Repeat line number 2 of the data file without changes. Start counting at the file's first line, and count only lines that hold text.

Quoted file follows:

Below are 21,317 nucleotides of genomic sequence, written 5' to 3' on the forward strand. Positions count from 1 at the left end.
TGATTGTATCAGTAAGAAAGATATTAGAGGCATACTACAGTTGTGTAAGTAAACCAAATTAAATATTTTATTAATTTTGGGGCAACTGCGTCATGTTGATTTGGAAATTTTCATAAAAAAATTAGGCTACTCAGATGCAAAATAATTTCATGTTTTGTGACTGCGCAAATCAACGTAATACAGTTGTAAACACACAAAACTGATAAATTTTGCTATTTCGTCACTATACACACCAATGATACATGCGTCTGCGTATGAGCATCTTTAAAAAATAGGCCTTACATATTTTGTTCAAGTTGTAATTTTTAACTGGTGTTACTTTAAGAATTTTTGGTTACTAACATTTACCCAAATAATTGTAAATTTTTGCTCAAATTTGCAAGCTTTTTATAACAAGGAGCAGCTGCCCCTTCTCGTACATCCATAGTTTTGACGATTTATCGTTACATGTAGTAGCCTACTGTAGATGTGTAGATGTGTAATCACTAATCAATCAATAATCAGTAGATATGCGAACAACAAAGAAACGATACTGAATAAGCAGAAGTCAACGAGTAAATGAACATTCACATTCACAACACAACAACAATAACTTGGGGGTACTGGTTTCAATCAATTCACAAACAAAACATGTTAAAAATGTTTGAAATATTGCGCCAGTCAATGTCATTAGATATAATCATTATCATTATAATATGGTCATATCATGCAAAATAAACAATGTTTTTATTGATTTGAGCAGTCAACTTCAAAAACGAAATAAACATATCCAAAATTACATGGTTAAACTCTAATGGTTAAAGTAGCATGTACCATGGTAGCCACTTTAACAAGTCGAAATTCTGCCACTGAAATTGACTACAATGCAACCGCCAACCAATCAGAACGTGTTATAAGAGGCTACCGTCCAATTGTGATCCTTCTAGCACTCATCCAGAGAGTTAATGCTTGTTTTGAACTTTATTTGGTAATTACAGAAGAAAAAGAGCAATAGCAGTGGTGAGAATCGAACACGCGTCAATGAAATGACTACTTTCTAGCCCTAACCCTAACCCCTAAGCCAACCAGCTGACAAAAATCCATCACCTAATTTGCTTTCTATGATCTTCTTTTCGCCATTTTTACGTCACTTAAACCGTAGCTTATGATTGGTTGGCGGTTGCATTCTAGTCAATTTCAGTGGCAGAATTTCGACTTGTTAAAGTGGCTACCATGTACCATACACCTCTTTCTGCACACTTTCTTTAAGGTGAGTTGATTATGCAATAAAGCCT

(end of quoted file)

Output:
TGATTGTATCAGTAAGAAAGATATTAGAGGCATACTACAGTTGTGTAAGTAAACCAAATTAAATATTTTATTAATTTTGGGGCAACTGCGTCATGTTGATTTGGAAATTTTCATAAAAAAATTAGGCTACTCAGATGCAAAATAATTTCATGTTTTGTGACTGCGCAAATCAACGTAATACAGTTGTAAACACACAAAACTGATAAATTTTGCTATTTCGTCACTATACACACCAATGATACATGCGTCTGCGTATGAGCATCTTTAAAAAATAGGCCTTACATATTTTGTTCAAGTTGTAATTTTTAACTGGTGTTACTTTAAGAATTTTTGGTTACTAACATTTACCCAAATAATTGTAAATTTTTGCTCAAATTTGCAAGCTTTTTATAACAAGGAGCAGCTGCCCCTTCTCGTACATCCATAGTTTTGACGATTTATCGTTACATGTAGTAGCCTACTGTAGATGTGTAGATGTGTAATCACTAATCAATCAATAATCAGTAGATATGCGAACAACAAAGAAACGATACTGAATAAGCAGAAGTCAACGAGTAAATGAACATTCACATTCACAACACAACAACAATAACTTGGGGGTACTGGTTTCAATCAATTCACAAACAAAACATGTTAAAAATGTTTGAAATATTGCGCCAGTCAATGTCATTAGATATAATCATTATCATTATAATATGGTCATATCATGCAAAATAAACAATGTTTTTATTGATTTGAGCAGTCAACTTCAAAAACGAAATAAACATATCCAAAATTACATGGTTAAACTCTAATGGTTAAAGTAGCATGTACCATGGTAGCCACTTTAACAAGTCGAAATTCTGCCACTGAAATTGACTACAATGCAACCGCCAACCAATCAGAACGTGTTATAAGAGGCTACCGTCCAATTGTGATCCTTCTAGCACTCATCCAGAGAGTTAATGCTTGTTTTGAACTTTATTTGGTAATTACAGAAGAAAAAGAGCAATAGCAGTGGTGAGAATCGAACACGCGTCAATGAAATGACTACTTTCTAGCCCTAACCCTAACCCCTAAGCCAACCAGCTGACAAAAATCCATCACCTAATTTGCTTTCTATGATCTTCTTTTCGCCATTTTTACGTCACTTAAACCGTAGCTTATGATTGGTTGGCGGTTGCATTCTAGTCAATTTCAGTGGCAGAATTTCGACTTGTTAAAGTGGCTACCATGTACCATACACCTCTTTCTGCACACTTTCTTTAAGGTGAGTTGATTATGCAATAAAGCCT